Standing At The Intersection of Art and Science

Last week I was in San Francisco at the GE Digital Minds + Machines conference. This is part “thought leadership” and part user seminars.

These conferences always have general sessions where they bring out company leaders to talk about how the company is doing or explain all the great features of its new products. In this case, we got to hear John Flannery, the new CEO of GE, talk a little about his strategy.

Then there is the keynote where they bring in some well known speakers/authors/consultants. These are designed to get you fired up and learn something outside the technical box we’re in.

So GE brought in two famous authors for a conversation—Charlene Li (Groundswell) and Walter Issacson (biographies of Benjamin Franklin, Steve Jobs, and lately Leonardo da Vinci).

Talking to a room including about 3,000 engineers, Issacson talked about how Steve Jobs described standing at the intersection of art and science. Engineering is good. But the sensibilities of an artist are also needed for a complete life. And for developing great products.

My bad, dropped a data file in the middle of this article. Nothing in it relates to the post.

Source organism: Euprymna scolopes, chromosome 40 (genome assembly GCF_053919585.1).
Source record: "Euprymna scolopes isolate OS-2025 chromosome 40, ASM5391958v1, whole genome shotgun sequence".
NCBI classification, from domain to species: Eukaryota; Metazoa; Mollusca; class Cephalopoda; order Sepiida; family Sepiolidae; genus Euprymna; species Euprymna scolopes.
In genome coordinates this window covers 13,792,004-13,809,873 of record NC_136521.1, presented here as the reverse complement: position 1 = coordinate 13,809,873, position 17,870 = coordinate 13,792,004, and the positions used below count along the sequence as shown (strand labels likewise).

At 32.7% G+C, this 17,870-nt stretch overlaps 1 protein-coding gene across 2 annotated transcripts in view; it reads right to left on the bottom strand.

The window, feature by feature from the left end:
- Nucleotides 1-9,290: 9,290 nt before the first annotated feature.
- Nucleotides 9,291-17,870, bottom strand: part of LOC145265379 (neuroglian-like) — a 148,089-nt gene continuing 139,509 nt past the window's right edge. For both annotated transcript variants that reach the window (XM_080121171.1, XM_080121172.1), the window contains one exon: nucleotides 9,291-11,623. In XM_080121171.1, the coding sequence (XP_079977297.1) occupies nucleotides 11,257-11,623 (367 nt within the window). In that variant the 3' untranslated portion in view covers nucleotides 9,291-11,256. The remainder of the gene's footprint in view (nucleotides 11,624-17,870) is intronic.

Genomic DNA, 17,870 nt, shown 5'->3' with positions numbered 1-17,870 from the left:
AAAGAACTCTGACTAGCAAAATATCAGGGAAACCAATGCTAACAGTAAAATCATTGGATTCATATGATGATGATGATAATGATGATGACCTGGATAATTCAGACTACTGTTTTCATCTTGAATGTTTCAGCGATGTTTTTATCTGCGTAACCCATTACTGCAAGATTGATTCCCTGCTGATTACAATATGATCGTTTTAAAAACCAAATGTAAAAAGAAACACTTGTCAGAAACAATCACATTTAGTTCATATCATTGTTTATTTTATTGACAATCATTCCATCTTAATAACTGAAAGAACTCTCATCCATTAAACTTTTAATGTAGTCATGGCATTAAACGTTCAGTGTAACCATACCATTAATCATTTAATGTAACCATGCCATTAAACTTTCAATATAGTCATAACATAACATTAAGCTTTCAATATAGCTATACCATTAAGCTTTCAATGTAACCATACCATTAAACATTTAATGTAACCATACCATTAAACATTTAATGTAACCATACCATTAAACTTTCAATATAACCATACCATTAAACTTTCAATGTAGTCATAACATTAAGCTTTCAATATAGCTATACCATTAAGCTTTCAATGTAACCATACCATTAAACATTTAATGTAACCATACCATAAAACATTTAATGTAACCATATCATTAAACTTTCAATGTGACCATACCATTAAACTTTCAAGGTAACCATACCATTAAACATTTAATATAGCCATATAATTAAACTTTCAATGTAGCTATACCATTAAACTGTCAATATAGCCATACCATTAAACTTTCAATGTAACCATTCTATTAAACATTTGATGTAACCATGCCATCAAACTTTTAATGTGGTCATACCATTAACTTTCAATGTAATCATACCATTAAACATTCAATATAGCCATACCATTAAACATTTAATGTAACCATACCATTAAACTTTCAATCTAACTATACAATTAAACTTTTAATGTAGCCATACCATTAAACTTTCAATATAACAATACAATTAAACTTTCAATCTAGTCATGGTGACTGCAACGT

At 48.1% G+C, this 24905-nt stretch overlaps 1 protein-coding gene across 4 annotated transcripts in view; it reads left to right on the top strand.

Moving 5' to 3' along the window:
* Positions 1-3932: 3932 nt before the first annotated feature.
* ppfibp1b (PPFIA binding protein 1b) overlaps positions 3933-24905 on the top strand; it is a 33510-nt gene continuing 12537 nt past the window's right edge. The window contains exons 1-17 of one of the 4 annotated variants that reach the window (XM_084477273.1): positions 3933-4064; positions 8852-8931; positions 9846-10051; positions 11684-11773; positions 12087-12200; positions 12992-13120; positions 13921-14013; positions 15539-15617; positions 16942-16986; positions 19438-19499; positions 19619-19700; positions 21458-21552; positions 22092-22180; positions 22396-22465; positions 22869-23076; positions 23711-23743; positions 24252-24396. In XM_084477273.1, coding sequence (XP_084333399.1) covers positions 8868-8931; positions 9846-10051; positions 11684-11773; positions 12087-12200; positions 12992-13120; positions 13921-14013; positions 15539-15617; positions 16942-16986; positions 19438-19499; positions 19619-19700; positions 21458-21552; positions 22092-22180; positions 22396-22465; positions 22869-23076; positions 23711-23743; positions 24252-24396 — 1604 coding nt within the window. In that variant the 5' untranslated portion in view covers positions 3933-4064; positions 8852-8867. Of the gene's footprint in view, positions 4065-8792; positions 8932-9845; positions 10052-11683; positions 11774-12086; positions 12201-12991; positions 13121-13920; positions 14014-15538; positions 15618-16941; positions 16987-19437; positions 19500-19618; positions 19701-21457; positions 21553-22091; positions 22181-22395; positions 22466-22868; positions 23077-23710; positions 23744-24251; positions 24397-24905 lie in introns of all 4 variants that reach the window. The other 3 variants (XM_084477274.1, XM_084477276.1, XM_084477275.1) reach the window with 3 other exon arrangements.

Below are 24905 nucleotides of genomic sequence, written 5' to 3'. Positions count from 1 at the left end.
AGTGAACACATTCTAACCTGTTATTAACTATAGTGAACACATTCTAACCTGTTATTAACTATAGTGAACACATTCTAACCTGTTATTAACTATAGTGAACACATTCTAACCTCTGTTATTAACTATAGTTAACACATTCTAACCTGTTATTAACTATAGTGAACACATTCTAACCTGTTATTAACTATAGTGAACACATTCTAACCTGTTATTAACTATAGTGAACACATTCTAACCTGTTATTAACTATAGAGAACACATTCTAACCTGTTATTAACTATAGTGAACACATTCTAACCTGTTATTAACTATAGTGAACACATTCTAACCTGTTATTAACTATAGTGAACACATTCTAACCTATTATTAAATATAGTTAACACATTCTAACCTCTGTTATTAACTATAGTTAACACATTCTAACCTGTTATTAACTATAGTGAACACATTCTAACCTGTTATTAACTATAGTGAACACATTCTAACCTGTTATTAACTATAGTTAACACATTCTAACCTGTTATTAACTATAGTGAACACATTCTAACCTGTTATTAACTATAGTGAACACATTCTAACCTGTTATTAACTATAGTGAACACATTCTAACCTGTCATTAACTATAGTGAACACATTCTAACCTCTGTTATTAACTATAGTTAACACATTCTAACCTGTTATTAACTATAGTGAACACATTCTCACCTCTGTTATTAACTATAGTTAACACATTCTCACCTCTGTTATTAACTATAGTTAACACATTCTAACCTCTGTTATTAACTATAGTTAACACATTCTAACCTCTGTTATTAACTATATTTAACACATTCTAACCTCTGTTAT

And I’d add—for gaining a more complete understanding of the spiritual life.

You can practice the methods of meditation (I’ve learned many). You can read and read and read. You can pray. But you also need music, painting, sculpture. Do your own, as well as appreciate others.

Another thought from the conversation.

Smart people are a dime a dozen. It’s those with imagination that stand out.

Can you remember being a kid and letting your imagination wander wherever it wanted? One thought led to another and to another?

You can still do that. 

Do you think Einstein just sat down and worked out a lot of advanced math? No. First he imagined a universe. And imagined the movements and how different bodies moved relative to each other. That gave him the insight to go back to the math and say Ah! Ha! That’s how to solve those equations. And they were elegant. And they worked.

Bring that practice to your spiritual discipline. When you read, let your imagination take you there. And imagine your conversations with the text.

Stand at the intersection of art and science.

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